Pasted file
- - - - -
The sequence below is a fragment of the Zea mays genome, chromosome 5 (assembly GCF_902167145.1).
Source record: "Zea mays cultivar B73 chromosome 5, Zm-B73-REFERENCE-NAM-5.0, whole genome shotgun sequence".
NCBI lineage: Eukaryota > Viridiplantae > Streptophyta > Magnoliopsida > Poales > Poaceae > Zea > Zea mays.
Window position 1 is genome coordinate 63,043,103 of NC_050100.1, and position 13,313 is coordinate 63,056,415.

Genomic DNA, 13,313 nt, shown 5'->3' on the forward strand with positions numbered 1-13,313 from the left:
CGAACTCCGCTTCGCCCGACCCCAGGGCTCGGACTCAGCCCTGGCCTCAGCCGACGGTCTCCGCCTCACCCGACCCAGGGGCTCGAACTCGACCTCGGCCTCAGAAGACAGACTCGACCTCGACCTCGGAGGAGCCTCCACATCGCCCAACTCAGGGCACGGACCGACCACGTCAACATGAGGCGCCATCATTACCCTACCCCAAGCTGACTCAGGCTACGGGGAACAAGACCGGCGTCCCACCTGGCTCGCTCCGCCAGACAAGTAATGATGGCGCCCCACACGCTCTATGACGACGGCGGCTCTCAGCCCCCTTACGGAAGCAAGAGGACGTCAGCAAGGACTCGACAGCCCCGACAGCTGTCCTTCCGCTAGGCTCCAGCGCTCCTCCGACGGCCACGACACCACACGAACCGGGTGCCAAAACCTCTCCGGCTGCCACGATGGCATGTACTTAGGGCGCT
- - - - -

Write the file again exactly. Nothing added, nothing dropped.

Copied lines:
The sequence below is a fragment of the Zea mays genome, chromosome 5 (assembly GCF_902167145.1).
Source record: "Zea mays cultivar B73 chromosome 5, Zm-B73-REFERENCE-NAM-5.0, whole genome shotgun sequence".
NCBI lineage: Eukaryota > Viridiplantae > Streptophyta > Magnoliopsida > Poales > Poaceae > Zea > Zea mays.
Window position 1 is genome coordinate 63,043,103 of NC_050100.1, and position 13,313 is coordinate 63,056,415.

Genomic DNA, 13,313 nt, shown 5'->3' on the forward strand with positions numbered 1-13,313 from the left:
CGAACTCCGCTTCGCCCGACCCCAGGGCTCGGACTCAGCCCTGGCCTCAGCCGACGGTCTCCGCCTCACCCGACCCAGGGGCTCGAACTCGACCTCGGCCTCAGAAGACAGACTCGACCTCGACCTCGGAGGAGCCTCCACATCGCCCAACTCAGGGCACGGACCGACCACGTCAACATGAGGCGCCATCATTACCCTACCCCAAGCTGACTCAGGCTACGGGGAACAAGACCGGCGTCCCACCTGGCTCGCTCCGCCAGACAAGTAATGATGGCGCCCCACACGCTCTATGACGACGGCGGCTCTCAGCCCCCTTACGGAAGCAAGAGGACGTCAGCAAGGACTCGACAGCCCCGACAGCTGTCCTTCCGCTAGGCTCCAGCGCTCCTCCGACGGCCACGACACCACACGAACCGGGTGCCAAAACCTCTCCGGCTGCCACGATGGCATGTACTTAGGGCGCT